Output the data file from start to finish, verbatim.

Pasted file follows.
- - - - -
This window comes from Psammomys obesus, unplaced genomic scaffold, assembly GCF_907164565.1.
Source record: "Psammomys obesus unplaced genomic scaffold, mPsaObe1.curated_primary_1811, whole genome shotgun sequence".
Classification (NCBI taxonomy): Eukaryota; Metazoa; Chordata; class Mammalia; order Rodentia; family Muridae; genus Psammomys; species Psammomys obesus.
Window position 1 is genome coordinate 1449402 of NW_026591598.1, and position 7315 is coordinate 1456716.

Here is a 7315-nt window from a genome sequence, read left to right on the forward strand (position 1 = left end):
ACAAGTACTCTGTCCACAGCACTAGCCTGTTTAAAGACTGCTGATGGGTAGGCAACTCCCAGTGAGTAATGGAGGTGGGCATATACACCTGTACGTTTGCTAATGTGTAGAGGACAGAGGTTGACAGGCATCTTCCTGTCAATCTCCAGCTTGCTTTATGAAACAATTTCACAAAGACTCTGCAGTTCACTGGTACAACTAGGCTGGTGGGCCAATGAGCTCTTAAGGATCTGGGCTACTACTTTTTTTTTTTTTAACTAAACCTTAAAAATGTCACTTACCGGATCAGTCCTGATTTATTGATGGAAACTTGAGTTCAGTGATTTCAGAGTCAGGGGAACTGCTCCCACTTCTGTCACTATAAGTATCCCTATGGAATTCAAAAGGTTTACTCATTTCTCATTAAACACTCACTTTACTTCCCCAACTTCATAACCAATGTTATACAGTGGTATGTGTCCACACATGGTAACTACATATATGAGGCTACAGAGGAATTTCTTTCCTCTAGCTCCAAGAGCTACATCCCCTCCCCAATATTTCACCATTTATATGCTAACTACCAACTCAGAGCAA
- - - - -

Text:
This window comes from Psammomys obesus, unplaced genomic scaffold, assembly GCF_907164565.1.
Source record: "Psammomys obesus unplaced genomic scaffold, mPsaObe1.curated_primary_1811, whole genome shotgun sequence".
Classification (NCBI taxonomy): Eukaryota; Metazoa; Chordata; class Mammalia; order Rodentia; family Muridae; genus Psammomys; species Psammomys obesus.
Window position 1 is genome coordinate 1449402 of NW_026591598.1, and position 7315 is coordinate 1456716.

Here is a 7315-nt window from a genome sequence, read left to right on the forward strand (position 1 = left end):
ACAAGTACTCTGTCCACAGCACTAGCCTGTTTAAAGACTGCTGATGGGTAGGCAACTCCCAGTGAGTAATGGAGGTGGGCATATACACCTGTACGTTTGCTAATGTGTAGAGGACAGAGGTTGACAGGCATCTTCCTGTCAATCTCCAGCTTGCTTTATGAAACAATTTCACAAAGACTCTGCAGTTCACTGGTACAACTAGGCTGGTGGGCCAATGAGCTCTTAAGGATCTGGGCTACTACTTTTTTTTTTTTTAACTAAACCTTAAAAATGTCACTTACCGGATCAGTCCTGATTTATTGATGGAAACTTGAGTTCAGTGATTTCAGAGTCAGGGGAACTGCTCCCACTTCTGTCACTATAAGTATCCCTATGGAATTCAAAAGGTTTACTCATTTCTCATTAAACACTCACTTTACTTCCCCAACTTCATAACCAATGTTATACAGTGGTATGTGTCCACACATGGTAACTACATATATGAGGCTACAGAGGAATTTCTTTCCTCTAGCTCCAAGAGCTACATCCCCTCCCCAATATTTCACCATTTATATGCTAACTACCAACTCAGAGCAA